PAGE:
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Health Benefits & Risks of Activated Charcoal

author image Joseph Pritchard
Joseph Pritchard graduated from Our Lady of Fatima Medical School with a medical degree. He has spent almost a decade studying humanity. Dr. Pritchard writes as a San Francisco biology expert for a prominent website and thoroughly enjoys sharing the knowledge he has accumulated.
Health Benefits & Risks of Activated Charcoal
Activated charcoal is often used in cases of poisoning. Photo Credit activated charcoal on white image by Aleksandr Ugorenkov from Fotolia.com

Charcoal has been used in medicine since the ancient Egyptians used it to absorb the odor of rotting wounds, Drugs.com states. Useful for its ability to absorb impurities, charcoal plays an important role in filtering drinking water and treating acute poisoning. Activated charcoal, also known as medicinal charcoal, is a fluffy, fine, black, odorless, tasteless powder without gritty material.


In an emergency, activated charcoal can be used to treat certain kinds of poisoning, according to MayoClinic.com. Being extremely absorbent, activated charcoal helps prevent the poison from being absorbed from the stomach and passed into the body. In the case of severe poisoning, several doses of activated charcoal may be needed to treat the victim. Activated charcoal is not effective against poisons that are corrosive agents like lye, strong acids, iron, boric acid, lithium and alcohols. Furthermore, charcoal should not be used to counteract petroleum products such as leaning fluid, coal oil, fuel oil, gasoline, kerosene and paint thinner because charcoal will not prevent these substances from being absorbed into the body.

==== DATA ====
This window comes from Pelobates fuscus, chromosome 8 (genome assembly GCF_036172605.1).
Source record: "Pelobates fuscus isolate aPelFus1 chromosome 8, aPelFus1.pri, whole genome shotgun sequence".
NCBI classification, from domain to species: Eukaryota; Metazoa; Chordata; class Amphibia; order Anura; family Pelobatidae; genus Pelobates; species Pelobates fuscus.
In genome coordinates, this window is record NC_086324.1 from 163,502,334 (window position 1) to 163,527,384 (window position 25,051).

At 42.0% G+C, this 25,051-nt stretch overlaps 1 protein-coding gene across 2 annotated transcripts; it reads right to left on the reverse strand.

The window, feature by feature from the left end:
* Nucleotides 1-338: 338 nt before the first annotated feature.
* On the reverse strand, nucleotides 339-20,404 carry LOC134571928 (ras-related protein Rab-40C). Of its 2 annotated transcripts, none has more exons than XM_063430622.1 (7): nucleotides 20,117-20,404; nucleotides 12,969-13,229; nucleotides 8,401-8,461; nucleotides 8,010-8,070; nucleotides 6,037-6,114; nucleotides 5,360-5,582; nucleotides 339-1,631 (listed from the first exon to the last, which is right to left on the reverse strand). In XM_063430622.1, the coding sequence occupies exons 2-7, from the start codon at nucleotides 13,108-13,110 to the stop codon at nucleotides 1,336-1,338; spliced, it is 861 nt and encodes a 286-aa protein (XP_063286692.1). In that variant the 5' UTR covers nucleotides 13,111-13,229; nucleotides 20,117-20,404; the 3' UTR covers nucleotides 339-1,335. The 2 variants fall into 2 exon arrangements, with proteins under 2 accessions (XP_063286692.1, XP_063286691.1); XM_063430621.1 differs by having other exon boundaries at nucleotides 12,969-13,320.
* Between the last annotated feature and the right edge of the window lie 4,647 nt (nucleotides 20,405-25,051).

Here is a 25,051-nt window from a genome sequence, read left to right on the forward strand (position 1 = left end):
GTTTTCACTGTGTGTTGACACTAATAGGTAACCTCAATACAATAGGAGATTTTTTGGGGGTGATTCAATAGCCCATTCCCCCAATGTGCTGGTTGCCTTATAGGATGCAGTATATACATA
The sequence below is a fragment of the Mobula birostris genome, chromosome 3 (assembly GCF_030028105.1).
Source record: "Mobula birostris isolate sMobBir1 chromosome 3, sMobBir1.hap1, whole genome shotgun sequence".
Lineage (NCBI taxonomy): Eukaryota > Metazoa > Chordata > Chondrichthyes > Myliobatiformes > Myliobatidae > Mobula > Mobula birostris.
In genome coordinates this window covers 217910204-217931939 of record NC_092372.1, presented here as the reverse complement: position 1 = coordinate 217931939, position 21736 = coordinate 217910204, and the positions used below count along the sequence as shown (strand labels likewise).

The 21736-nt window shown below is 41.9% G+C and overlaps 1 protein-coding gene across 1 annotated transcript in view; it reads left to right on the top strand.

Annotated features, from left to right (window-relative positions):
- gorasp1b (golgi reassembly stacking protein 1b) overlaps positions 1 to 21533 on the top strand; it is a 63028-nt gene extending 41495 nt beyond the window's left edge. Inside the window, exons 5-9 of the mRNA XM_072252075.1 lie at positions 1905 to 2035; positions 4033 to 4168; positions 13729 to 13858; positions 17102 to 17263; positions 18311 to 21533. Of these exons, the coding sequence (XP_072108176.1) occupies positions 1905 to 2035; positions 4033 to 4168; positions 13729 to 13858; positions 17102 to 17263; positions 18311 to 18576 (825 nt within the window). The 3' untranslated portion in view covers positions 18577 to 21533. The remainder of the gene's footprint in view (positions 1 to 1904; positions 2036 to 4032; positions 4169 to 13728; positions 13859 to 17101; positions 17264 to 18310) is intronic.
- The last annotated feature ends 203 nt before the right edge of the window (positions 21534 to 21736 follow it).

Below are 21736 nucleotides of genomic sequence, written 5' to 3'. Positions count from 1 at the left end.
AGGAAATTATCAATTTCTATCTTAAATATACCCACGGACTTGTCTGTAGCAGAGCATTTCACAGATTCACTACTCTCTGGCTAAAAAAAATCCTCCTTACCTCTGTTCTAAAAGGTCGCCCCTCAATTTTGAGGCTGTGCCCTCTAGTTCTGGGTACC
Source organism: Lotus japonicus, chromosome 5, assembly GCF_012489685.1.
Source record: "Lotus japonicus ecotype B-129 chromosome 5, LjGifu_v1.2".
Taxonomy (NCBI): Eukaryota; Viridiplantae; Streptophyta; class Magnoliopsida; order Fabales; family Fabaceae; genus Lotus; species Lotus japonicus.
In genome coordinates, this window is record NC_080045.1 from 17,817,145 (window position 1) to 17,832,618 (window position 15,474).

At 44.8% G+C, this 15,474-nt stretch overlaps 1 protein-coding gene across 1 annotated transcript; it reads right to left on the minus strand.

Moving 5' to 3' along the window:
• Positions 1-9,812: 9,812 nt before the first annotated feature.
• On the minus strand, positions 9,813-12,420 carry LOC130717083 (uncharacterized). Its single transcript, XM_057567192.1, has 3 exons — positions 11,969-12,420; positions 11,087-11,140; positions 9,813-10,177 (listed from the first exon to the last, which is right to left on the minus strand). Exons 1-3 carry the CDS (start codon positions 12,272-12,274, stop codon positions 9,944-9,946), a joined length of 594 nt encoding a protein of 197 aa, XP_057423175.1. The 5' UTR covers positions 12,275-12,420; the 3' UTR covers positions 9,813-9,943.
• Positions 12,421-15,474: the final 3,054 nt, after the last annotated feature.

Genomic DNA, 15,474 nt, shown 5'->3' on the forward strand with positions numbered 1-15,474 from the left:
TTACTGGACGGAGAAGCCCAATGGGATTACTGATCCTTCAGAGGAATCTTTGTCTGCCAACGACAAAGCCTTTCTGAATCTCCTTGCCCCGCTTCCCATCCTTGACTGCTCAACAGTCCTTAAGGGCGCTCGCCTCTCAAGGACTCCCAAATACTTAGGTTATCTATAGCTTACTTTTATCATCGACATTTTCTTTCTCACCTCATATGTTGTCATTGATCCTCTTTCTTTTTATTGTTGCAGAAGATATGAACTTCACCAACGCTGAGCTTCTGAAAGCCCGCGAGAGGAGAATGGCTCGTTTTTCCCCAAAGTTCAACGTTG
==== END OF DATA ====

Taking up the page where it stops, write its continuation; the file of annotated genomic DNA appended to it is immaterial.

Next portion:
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Side Effects

Common side effects of activated charcoal include nausea, vomiting and constipation, Drugs.com states. Other side effects include bowel obstruction, black-colored stool and a chalk-like taste have also been reported. About 20 percent of patients experience vomiting about 10 minutes after ingesting activated charcoal. One case reports that a patient developed a bezoar or mass in his small bowel that caused an obstruction following the administration of 30 to 60 g of activated charcoal via nasogastric tube every four to six hours for five days.

Proper Use

Activated charcoal is used only for treating some cases of poisoning. Proper doses vary from patient to patient and you must not change your dosage unless your doctor tells you to do so. The powder form of activated charcoal is taken as a mixture of the powder and water with the amount of powder dependent on the age of the patient. For adults and teenagers, a single dose treatment is usually 25 to 100 g, MayoClinic,com states. For children from 1 to 12 years old, the dose is usually 25 to 50 g or the dose may be based on body weight, typically 0.5 to 1 g per kg. For children up to one year old, the dose is usually 10 to 26 g.

Production of Activated Charcoal

Activated charcoal is made from wood or vegetable matter that is oxidized at extremely high temperatures and then treated with various substances such as carbon dioxide, oxygen, air, steam, sulfuric acid, zinc chloride, or phosphoric acid or a combination of these to increase the adsorptive properties of the charcoal, Drugs.com states. These materials serve to remove impurities and reduce the particle size of carbon, thereby increasing the surface area and consequently, allowing for more absorption. One ml of medicinal charcoal that has been subdivided and activated has a total surface area of approximately 1,000 sq. m.

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